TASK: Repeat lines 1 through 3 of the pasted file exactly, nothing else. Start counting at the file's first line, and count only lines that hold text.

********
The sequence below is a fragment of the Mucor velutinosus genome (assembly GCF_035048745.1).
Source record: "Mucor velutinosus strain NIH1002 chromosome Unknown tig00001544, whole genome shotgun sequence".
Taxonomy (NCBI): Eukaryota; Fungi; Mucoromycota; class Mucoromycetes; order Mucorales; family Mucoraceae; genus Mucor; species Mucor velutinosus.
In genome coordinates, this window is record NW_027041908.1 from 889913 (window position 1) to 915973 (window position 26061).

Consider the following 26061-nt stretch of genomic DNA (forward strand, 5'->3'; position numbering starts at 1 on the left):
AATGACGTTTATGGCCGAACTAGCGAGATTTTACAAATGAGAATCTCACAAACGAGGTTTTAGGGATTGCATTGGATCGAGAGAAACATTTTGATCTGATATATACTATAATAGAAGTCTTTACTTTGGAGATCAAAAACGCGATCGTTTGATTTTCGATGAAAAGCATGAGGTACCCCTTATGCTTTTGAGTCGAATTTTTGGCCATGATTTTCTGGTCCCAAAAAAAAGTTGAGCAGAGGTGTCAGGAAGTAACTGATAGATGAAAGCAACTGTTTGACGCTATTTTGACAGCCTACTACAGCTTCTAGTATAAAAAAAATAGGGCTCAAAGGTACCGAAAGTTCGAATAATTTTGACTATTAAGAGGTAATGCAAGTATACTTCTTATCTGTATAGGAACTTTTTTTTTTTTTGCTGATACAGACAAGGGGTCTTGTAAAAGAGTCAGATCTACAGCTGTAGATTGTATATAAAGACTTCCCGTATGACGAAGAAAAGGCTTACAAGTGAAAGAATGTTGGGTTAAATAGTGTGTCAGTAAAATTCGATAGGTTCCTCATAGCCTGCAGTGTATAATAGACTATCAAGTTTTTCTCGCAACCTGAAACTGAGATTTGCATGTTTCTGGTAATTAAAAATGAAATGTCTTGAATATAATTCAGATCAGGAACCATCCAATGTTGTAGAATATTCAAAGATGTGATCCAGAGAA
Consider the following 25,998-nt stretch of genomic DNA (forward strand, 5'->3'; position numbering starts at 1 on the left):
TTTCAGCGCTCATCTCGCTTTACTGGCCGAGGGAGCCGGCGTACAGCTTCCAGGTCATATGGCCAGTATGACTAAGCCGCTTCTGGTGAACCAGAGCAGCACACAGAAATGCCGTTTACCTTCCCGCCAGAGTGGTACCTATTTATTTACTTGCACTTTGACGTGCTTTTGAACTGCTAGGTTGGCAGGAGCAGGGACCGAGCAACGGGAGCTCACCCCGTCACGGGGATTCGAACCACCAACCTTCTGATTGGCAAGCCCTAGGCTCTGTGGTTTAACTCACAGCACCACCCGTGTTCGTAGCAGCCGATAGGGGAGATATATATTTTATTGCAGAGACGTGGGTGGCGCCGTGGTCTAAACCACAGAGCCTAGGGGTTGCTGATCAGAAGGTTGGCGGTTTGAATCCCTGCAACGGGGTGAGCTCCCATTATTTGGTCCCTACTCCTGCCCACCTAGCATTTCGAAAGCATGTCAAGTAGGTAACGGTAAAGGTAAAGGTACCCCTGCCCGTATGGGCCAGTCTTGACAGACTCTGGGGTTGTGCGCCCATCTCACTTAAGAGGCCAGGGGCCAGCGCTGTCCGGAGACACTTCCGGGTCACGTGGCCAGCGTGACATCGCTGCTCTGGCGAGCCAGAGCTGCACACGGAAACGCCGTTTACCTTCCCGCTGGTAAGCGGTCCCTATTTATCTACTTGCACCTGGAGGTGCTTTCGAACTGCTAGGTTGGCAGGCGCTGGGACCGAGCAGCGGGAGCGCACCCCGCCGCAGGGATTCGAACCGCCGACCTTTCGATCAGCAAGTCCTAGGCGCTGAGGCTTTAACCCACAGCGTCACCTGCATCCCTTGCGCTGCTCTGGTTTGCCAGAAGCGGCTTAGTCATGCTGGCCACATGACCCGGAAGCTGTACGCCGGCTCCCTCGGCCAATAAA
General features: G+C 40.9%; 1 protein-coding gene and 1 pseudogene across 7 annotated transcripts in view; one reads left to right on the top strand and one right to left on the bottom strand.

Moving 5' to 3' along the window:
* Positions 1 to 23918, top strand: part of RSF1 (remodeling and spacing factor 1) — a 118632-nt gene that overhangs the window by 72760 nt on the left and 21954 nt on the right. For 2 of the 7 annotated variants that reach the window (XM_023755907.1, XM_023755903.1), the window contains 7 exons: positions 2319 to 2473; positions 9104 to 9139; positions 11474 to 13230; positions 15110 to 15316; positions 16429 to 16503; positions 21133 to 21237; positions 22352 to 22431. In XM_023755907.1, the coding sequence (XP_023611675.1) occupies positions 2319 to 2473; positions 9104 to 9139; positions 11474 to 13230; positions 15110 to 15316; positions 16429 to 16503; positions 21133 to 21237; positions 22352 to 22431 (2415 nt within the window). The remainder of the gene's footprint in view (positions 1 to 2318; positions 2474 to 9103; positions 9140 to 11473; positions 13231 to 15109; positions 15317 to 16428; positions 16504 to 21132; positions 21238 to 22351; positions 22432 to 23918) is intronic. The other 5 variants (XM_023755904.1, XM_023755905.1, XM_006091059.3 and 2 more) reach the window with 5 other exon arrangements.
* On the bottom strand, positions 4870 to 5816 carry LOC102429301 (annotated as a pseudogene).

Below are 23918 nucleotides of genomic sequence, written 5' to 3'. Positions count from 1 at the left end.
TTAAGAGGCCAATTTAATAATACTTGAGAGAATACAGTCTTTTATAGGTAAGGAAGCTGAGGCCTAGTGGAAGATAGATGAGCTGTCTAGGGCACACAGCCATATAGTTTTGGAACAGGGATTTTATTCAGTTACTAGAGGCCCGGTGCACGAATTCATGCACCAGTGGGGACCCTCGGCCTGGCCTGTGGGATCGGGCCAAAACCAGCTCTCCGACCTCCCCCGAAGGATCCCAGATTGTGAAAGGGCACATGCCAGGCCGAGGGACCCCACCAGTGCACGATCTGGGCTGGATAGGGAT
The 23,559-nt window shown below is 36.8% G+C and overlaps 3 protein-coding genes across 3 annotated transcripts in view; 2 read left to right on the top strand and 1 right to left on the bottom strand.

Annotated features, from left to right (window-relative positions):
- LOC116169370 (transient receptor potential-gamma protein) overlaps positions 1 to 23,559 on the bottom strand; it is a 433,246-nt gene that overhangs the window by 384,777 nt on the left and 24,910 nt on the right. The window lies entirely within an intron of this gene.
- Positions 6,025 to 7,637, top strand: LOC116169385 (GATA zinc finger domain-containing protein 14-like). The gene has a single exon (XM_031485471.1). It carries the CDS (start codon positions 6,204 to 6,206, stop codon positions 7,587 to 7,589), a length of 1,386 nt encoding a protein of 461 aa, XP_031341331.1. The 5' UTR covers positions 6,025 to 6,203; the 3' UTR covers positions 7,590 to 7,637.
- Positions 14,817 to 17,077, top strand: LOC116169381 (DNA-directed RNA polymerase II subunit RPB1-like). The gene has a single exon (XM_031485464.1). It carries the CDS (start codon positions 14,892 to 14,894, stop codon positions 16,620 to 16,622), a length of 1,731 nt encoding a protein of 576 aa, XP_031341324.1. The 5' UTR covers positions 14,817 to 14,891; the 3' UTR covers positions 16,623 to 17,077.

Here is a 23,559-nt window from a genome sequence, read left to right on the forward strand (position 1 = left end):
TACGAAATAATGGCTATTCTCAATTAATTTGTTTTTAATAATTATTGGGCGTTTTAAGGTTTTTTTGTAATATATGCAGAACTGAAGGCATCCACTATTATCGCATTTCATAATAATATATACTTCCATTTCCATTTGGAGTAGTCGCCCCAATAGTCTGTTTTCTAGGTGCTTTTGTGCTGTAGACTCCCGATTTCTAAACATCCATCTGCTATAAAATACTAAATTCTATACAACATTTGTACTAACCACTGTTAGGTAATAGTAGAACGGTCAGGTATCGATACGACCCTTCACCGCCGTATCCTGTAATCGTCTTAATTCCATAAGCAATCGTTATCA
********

The sequence below is a fragment of the Mucor velutinosus genome (assembly GCF_035048745.1).
Source record: "Mucor velutinosus strain NIH1002 chromosome Unknown tig00001544, whole genome shotgun sequence".
Taxonomy (NCBI): Eukaryota; Fungi; Mucoromycota; class Mucoromycetes; order Mucorales; family Mucoraceae; genus Mucor; species Mucor velutinosus.